April 9, 2016
Everyone seems to agree that jobs are the main problem. There aren’t enough of them, and what there are don’t pay well. Even Americans with one haven’t seen real wages increase in years, unless they are in the “C class” (meaning the title starts with Chief, like Chief Executive, Chief Financial Officer, etc.).
My Conservative friends say this is all we need to solve our inequality problem. Jobs, good jobs. Mostly they say we just need economic growth to get them. That’s all. That will provide jobs and wage increases, and that will solve the inequality.
But how? How will we be able to create enough of those kinds of jobs? None of our Presidential candidates are articulating just how that can be done. We are faced with slow growth globally. Workplace changes are dramatically impacted by globalization (jobs going abroad) and technology (digitization, robotics, artificial intelligence, reducing needs for humans).
The easy answer from the Conservatives takes two primary tacks. The first is to hark back to the past, recounting previous workplace transitions, and arguing that somehow the same will happen again. Best example is to remind that once we had 30% of Americans working in the fields. Now it is 3%. All those displaced eventually found jobs in factories. No problem. I must say it doesn’t comfort me to say that somehow, inexplicably, we can count on that happening again, and that we should do nothing but wait. This notion is likely to go the way of the now discredited “Kuznets Curve,” which argued that inequality will rise and then will naturally fall–without government intervention.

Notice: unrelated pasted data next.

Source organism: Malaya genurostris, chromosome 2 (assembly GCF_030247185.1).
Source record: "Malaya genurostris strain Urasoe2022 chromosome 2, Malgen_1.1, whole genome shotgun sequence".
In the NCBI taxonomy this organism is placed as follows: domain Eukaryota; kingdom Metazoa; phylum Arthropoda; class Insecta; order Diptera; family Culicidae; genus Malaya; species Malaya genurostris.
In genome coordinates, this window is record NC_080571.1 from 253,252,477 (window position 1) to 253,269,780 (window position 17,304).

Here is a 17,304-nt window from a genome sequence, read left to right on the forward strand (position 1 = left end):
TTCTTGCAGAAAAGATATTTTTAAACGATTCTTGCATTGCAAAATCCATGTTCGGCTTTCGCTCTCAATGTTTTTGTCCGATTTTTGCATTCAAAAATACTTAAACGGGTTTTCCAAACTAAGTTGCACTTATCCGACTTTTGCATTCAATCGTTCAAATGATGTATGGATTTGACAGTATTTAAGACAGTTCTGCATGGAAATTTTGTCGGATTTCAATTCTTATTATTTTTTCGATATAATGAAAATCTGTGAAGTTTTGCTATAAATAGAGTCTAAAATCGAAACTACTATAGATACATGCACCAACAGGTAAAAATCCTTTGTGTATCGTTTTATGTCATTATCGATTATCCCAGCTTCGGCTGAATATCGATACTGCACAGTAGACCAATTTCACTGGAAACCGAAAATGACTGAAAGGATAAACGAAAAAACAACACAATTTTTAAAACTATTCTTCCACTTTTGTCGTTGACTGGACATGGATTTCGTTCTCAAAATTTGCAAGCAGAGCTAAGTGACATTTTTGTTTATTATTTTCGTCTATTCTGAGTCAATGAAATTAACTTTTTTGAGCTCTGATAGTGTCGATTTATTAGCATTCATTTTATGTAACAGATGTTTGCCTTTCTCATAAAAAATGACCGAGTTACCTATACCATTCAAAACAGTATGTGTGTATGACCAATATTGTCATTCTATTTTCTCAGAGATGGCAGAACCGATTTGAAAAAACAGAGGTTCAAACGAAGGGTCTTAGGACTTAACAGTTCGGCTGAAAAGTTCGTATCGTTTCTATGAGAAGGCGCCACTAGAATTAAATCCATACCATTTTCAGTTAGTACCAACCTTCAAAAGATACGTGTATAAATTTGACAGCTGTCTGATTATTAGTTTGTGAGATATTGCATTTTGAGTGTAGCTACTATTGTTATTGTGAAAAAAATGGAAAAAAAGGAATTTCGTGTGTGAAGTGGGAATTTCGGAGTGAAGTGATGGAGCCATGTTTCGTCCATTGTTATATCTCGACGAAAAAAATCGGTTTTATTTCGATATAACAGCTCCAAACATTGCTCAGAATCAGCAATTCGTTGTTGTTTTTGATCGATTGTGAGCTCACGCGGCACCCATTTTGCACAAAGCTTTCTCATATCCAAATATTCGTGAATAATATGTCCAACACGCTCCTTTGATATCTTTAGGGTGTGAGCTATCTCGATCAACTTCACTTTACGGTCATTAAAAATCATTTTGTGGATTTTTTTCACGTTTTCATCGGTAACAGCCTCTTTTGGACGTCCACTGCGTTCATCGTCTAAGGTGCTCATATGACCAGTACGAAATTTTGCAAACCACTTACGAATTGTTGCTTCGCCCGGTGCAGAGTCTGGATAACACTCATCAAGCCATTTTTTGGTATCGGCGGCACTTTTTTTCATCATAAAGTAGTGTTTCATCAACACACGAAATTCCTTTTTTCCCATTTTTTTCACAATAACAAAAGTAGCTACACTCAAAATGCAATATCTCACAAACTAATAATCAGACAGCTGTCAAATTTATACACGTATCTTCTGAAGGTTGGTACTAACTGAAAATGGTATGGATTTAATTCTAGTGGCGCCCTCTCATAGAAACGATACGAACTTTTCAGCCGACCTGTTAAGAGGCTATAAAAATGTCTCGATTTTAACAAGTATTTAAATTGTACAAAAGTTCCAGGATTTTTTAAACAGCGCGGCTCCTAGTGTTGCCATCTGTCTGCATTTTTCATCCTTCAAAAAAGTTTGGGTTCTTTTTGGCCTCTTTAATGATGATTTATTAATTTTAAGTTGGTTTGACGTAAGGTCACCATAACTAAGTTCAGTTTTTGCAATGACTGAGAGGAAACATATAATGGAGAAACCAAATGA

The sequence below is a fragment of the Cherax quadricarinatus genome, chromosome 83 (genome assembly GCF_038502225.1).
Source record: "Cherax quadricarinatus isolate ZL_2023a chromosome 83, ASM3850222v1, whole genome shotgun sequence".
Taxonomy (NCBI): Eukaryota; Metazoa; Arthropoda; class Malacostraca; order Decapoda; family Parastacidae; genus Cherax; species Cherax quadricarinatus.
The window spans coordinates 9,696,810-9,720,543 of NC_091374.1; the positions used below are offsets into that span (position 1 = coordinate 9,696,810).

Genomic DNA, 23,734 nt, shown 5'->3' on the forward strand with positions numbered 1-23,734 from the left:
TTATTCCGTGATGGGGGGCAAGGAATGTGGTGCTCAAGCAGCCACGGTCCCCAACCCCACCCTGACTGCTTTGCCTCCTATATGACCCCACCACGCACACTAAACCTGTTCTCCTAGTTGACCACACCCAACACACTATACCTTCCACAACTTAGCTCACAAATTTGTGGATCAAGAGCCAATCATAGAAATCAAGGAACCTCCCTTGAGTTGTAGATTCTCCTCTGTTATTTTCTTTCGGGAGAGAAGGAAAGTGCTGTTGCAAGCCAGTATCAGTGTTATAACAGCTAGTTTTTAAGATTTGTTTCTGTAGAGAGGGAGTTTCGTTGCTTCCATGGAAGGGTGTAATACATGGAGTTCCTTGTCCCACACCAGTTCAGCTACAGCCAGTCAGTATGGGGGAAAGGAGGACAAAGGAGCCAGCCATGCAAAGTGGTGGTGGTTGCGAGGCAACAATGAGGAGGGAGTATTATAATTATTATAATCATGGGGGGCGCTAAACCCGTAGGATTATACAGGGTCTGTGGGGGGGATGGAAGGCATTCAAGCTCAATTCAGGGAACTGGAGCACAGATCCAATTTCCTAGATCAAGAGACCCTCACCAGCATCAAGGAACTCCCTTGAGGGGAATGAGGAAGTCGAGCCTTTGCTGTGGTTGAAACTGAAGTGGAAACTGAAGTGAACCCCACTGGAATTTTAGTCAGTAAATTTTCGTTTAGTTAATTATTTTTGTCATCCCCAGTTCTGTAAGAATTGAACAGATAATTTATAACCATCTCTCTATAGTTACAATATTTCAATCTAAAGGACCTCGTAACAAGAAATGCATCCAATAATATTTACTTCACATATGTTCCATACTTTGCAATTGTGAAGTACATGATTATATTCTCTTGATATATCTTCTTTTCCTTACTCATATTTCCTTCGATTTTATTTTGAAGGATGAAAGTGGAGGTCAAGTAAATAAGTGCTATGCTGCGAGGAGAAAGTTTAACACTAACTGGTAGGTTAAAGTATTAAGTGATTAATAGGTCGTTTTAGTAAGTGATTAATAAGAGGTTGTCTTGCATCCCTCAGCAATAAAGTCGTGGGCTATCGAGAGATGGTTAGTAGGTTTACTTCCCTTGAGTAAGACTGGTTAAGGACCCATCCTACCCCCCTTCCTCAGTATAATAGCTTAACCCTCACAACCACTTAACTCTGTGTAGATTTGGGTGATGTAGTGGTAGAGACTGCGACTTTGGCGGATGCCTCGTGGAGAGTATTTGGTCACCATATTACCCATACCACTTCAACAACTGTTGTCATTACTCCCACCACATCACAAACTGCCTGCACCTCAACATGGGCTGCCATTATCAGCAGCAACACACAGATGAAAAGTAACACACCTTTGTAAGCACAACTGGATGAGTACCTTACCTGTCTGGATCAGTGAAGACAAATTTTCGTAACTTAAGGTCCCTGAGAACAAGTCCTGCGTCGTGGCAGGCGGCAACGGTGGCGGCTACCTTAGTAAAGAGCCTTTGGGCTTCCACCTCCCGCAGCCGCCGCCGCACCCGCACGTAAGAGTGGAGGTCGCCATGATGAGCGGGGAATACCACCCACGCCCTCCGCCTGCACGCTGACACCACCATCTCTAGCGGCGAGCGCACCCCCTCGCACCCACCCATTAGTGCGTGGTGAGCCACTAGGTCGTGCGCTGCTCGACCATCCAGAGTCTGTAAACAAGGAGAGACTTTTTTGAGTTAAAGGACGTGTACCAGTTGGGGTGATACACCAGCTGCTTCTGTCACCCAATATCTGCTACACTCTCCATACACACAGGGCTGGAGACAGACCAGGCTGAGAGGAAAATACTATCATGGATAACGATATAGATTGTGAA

GE employs 305,000 people and Coca Cola 700,000 (counting bottling partners). The largest US based employers are Walmart and McDonalds, with 2.2 million and 420,000. Many of these kinds of companies are finding increasing ways to replace staff with technology. The companies of the technological revolution employ far fewer than their industrial predecessors. Google employs 61,000 and Facebook only 13,000. And, the drivers who comb our streets in giant buses with darkened windows to haul developers to and from San Francisco and Palo Alto are protesting their wages.
The second conservative argument is that the technological revolution we are now undergoing does produce jobs. For example, here in the Bay Area, it is reported that for every tech worker hired, 5 jobs are created elsewhere in the economy. But what kinds of jobs are these–restaurant workers, grocery clerks, drivers, house cleaners…? In a previous post I outlined the likely impact of driverless vehicles coming across the next 10-20 years–about 5 million jobs at risk. Can anyone explain how all the good jobs lost to technology will be replaced with good jobs, plus many more for the many currently underemployed, with two jobs to make ends meet, or driving a night shift Uber.
Summary on technology–it is far from clear just how the technological revolution is going to produce large numbers of good paying jobs. We’re in a country which needs around 250,000 new jobs per month, just to sustain this very slow growth. I’m not optimistic.